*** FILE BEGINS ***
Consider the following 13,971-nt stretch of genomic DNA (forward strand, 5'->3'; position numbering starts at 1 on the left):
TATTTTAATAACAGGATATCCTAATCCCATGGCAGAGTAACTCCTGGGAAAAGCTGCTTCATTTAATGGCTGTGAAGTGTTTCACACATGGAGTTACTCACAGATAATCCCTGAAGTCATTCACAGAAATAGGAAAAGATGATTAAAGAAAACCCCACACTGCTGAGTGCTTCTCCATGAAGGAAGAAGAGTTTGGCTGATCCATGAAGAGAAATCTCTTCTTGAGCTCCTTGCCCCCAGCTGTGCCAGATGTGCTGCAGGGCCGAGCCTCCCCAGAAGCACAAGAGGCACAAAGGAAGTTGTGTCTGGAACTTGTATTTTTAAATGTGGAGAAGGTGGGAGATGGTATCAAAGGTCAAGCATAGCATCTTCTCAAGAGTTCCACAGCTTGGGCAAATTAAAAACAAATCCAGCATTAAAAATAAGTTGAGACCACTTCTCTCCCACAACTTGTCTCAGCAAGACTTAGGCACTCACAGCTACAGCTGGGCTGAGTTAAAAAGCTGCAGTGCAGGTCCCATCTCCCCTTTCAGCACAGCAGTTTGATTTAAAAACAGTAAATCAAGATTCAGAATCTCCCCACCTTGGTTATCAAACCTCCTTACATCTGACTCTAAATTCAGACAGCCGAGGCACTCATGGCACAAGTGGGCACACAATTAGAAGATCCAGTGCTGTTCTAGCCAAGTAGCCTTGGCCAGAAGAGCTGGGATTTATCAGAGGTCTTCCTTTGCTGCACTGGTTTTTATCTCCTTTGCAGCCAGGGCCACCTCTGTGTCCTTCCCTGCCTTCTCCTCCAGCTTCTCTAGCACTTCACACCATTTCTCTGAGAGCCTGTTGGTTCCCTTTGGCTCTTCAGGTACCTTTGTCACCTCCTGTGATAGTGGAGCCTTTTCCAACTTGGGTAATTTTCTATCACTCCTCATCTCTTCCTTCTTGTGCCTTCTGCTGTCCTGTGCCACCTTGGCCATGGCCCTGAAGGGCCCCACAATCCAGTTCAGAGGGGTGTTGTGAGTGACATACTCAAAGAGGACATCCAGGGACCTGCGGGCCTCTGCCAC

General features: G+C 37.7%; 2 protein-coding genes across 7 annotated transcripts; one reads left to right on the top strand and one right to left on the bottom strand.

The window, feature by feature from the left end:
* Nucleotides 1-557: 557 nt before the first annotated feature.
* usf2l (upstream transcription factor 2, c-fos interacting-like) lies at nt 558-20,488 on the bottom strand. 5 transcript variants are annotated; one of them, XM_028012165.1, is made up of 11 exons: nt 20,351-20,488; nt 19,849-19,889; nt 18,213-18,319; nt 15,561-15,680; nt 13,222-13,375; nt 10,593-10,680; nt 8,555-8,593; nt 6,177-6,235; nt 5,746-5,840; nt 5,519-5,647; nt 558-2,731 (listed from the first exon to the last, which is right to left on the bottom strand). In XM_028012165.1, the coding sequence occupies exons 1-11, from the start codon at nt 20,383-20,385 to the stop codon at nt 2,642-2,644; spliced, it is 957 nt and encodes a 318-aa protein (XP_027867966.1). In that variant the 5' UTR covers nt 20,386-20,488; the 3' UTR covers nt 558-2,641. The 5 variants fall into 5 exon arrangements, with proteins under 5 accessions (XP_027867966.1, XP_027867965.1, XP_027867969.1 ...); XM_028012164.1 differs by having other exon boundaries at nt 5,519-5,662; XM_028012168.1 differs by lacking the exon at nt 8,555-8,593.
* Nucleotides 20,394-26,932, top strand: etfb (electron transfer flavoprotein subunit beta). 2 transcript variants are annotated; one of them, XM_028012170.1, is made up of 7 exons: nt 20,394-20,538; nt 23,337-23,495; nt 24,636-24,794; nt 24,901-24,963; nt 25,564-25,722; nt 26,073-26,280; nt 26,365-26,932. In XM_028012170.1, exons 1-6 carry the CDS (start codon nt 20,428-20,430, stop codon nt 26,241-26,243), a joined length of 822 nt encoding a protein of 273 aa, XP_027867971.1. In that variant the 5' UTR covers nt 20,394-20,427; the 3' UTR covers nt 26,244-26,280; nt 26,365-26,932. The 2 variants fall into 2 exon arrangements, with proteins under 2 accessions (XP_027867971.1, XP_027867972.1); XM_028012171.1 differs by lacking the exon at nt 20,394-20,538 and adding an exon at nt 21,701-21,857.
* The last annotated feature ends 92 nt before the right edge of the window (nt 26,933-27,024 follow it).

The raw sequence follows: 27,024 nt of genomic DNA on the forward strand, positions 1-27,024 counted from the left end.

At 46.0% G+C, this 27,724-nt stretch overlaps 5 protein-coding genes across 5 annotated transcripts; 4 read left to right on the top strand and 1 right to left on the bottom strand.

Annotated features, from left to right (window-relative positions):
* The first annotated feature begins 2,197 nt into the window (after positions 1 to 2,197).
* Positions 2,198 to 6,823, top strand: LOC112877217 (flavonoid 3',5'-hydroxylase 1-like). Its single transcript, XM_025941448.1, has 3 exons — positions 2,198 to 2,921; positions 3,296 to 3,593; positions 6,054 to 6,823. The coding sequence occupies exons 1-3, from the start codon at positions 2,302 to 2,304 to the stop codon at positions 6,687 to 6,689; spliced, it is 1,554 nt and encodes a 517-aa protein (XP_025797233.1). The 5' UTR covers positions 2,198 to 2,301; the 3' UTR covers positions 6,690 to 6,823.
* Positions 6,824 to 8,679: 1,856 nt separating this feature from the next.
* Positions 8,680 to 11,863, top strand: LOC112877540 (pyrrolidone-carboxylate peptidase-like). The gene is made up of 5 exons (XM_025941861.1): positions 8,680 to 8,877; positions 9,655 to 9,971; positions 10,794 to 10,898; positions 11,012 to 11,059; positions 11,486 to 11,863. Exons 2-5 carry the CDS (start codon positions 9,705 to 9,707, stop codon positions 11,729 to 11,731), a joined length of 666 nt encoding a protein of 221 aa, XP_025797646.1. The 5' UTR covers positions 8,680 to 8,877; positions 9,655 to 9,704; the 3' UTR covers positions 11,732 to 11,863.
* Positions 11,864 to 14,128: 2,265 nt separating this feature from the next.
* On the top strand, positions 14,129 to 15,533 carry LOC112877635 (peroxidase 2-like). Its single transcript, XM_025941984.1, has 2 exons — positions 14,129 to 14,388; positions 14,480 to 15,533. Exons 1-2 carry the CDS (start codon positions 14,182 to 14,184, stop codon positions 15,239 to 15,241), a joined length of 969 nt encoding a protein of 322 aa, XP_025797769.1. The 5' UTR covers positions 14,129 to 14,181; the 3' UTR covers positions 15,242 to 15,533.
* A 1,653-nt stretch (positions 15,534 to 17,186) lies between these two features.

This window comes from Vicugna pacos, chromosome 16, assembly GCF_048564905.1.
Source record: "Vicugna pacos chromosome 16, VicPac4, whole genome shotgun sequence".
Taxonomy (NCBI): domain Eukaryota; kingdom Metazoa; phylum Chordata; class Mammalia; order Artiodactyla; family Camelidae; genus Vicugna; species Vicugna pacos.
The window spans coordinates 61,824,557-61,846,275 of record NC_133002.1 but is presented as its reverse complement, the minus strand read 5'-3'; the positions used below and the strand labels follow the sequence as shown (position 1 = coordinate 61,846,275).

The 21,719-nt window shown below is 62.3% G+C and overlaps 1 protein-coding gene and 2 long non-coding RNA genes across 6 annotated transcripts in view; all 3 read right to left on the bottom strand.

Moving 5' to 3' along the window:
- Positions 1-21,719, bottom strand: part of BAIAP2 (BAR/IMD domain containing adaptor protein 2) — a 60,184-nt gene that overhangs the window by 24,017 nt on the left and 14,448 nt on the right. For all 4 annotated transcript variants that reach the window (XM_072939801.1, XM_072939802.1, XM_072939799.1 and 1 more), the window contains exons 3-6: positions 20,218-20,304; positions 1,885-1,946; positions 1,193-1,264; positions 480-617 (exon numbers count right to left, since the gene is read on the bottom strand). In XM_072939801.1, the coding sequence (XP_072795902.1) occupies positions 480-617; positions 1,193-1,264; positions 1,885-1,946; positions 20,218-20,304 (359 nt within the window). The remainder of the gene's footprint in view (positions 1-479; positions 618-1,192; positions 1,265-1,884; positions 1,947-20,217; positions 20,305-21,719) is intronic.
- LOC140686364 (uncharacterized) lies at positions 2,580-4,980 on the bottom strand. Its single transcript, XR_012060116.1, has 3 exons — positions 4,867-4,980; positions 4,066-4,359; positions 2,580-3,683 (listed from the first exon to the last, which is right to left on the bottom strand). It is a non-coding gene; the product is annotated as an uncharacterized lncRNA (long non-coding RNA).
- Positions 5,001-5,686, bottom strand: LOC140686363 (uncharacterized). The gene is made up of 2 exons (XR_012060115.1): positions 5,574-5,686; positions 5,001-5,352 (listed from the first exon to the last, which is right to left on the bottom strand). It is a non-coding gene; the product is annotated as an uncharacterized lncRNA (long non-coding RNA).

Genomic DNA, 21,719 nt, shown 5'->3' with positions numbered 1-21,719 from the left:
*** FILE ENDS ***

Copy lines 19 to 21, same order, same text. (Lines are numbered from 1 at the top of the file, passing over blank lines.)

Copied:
This window comes from Vicugna pacos, chromosome 16, assembly GCF_048564905.1.
Source record: "Vicugna pacos chromosome 16, VicPac4, whole genome shotgun sequence".
Taxonomy (NCBI): domain Eukaryota; kingdom Metazoa; phylum Chordata; class Mammalia; order Artiodactyla; family Camelidae; genus Vicugna; species Vicugna pacos.